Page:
Test Out Your American History Trivia Skills With These 4th of July Facts

Test Out Your American History Trivia Skills With These 4th of July Facts

Who here is deep in planning mode for the 4th of July? 🙋‍♀️ If there’s ever been a reason to celebrate, it’s the independence of America. That’s precisely why people plan plenty of things to do on the holiday. When you mix summer fun with patriotic fun, you get some memories that truly last a lifetime. So yes, by all means fire up the grill and deck yourself out with the best 4th of July outfits—that’s what the day is meant for! But while you’re at it, you might as well also read up on some 4th of July trivia. For one, it’s good to know your American history. Second, wouldn’t it be kind of cool to just pull some random facts out of your pocket at a 4th of July gathering? Exactly! So, go ahead and check out this list of 4th of July facts below.

Here, you’ll find fun July 4th trivia that you may not have known about. Hopefully, you feel a little more patriotic by the time you reach the end, and be sure to let us know in the comments which fact surprised you the most! (Chances are it has to do with hot dogs… more on that later. 😂)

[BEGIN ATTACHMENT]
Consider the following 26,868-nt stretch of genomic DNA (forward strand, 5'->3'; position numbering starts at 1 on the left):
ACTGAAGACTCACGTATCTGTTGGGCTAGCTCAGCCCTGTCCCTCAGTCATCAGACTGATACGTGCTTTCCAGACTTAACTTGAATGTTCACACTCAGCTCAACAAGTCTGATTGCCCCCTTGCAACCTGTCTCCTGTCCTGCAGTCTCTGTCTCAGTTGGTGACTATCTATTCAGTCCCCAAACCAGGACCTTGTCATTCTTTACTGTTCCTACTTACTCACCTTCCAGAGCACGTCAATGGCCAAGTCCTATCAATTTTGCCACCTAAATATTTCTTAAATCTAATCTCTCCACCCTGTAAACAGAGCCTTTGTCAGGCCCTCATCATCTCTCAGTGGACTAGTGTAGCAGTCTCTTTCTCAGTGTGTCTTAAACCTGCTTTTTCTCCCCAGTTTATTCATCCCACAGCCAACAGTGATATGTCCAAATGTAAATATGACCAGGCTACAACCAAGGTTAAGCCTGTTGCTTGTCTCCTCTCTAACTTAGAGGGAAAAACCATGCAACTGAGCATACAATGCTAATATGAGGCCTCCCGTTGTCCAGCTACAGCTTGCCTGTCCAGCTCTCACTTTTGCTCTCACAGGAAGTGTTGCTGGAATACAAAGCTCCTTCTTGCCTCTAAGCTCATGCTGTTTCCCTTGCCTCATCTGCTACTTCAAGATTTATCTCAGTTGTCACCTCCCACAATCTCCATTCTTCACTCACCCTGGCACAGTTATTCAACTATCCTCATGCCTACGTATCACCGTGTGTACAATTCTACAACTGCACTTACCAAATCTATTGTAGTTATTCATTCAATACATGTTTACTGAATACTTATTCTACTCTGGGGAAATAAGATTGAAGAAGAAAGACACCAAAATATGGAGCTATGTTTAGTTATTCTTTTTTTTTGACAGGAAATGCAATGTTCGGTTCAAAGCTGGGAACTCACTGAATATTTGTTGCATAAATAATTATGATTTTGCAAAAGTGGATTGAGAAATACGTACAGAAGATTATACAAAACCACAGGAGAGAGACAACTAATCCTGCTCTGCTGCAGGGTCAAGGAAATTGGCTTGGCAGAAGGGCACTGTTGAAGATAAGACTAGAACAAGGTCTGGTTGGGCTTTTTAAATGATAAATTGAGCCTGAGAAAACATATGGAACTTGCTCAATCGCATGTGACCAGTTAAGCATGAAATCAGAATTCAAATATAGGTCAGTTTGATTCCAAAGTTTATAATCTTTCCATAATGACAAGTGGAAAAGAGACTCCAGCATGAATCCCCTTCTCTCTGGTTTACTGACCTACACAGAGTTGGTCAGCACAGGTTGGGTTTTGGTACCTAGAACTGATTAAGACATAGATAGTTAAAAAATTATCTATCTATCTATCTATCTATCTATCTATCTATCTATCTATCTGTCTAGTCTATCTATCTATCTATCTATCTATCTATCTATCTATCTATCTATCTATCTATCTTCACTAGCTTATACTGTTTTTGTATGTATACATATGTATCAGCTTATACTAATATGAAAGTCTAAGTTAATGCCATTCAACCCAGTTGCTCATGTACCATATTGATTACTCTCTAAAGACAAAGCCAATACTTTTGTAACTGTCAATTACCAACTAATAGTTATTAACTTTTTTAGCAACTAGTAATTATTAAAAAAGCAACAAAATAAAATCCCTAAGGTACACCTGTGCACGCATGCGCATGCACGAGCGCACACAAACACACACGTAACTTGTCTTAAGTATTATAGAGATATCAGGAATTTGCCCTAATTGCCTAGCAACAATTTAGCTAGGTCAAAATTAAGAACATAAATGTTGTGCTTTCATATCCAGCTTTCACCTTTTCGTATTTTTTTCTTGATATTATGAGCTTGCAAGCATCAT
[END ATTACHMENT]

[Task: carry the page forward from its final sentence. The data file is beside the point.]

King George III ruled England when the Colonies established independence.

It can be puzzling when you put American history and English history side by side. But, yeah, King George III was the leading man in England at the time. Fun fact: he declared that the colonies were “in a state of rebellion” when William Penn brought over the petition seeking independence for the Colonies.

The battles of Lexington and Concord were the first battles in the American revolution.

Yep! The “shot heard around the world” took place on April 19, 1775, ultimately starting the Battles of Lexington and Concord and the American War of Independence in general. Crazy to think it was all those years ago.

The Macy’s 4th of July Fireworks celebration in New York City is the largest display in America.